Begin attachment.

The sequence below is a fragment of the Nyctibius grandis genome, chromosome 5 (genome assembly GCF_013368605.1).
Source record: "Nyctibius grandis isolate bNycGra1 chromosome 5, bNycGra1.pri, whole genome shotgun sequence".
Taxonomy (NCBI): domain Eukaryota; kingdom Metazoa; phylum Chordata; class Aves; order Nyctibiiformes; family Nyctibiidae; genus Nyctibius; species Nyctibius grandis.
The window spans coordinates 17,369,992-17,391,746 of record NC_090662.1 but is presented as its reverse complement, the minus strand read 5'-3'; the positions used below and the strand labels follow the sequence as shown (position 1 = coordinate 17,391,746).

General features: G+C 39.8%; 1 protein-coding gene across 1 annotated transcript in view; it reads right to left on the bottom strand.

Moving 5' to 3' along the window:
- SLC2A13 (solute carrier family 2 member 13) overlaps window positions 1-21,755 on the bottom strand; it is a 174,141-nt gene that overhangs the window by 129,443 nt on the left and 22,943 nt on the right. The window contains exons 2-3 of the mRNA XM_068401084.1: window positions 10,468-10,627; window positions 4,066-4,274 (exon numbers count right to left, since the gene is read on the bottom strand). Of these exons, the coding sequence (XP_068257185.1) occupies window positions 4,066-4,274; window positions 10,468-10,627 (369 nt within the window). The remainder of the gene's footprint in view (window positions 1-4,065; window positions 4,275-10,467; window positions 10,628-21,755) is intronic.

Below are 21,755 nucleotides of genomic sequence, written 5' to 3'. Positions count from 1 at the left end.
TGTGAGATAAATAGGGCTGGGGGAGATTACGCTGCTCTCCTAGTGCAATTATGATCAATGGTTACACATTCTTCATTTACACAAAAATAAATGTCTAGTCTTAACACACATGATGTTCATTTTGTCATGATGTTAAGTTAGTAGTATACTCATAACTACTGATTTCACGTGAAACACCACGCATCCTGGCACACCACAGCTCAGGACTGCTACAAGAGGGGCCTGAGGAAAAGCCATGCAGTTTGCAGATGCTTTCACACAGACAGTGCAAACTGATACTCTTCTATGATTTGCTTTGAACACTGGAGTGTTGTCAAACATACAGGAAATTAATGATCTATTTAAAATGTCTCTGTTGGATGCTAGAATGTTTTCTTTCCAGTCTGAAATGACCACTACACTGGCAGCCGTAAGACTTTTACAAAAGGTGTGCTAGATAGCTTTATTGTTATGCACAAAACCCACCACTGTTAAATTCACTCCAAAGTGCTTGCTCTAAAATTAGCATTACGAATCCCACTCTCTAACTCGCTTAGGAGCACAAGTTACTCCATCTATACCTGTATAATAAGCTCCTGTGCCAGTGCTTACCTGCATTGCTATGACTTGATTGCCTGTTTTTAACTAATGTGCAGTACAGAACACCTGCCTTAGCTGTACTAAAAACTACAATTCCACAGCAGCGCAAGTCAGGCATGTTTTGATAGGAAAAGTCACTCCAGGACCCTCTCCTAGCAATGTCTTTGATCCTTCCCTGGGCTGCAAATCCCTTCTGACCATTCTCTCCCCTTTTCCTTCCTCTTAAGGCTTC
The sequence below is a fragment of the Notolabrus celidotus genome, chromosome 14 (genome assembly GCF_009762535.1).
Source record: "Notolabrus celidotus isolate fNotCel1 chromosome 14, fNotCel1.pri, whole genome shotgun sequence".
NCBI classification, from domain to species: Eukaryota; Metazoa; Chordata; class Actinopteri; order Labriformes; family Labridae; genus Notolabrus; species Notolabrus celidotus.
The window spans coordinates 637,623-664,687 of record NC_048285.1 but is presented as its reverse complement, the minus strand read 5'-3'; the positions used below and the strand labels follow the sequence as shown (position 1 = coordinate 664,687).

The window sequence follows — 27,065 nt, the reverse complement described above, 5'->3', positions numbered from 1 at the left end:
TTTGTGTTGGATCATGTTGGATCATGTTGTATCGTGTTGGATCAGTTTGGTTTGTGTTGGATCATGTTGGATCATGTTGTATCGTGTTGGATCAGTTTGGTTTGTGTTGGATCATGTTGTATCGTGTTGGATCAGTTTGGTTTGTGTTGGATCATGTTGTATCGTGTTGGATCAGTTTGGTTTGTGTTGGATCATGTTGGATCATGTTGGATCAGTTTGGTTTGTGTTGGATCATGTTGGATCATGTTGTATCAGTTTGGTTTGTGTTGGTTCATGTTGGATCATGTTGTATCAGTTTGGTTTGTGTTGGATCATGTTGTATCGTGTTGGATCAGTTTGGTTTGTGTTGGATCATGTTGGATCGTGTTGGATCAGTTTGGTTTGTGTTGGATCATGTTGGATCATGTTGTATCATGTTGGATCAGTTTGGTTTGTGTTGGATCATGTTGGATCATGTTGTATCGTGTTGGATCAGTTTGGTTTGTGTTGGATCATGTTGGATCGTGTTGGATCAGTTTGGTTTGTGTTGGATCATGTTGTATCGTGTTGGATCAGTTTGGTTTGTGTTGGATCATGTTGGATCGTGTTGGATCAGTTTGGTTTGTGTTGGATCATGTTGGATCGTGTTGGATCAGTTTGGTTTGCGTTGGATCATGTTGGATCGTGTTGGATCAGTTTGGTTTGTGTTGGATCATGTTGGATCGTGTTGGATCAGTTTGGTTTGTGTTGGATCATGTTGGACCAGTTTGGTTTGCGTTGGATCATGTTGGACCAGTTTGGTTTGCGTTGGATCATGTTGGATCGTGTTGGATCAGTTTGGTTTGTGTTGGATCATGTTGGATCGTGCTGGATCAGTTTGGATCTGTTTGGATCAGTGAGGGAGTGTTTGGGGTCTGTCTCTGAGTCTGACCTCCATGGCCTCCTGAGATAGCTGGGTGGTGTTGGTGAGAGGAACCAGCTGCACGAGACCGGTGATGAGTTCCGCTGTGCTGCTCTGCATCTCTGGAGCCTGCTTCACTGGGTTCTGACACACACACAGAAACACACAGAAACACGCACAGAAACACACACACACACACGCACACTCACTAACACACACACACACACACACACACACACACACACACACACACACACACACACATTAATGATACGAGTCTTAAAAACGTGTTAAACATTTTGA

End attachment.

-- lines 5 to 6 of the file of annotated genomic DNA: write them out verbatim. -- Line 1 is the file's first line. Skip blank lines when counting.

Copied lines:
General features: G+C 39.8%; 1 protein-coding gene across 1 annotated transcript in view; it reads right to left on the bottom strand.

Moving 5' to 3' along the window: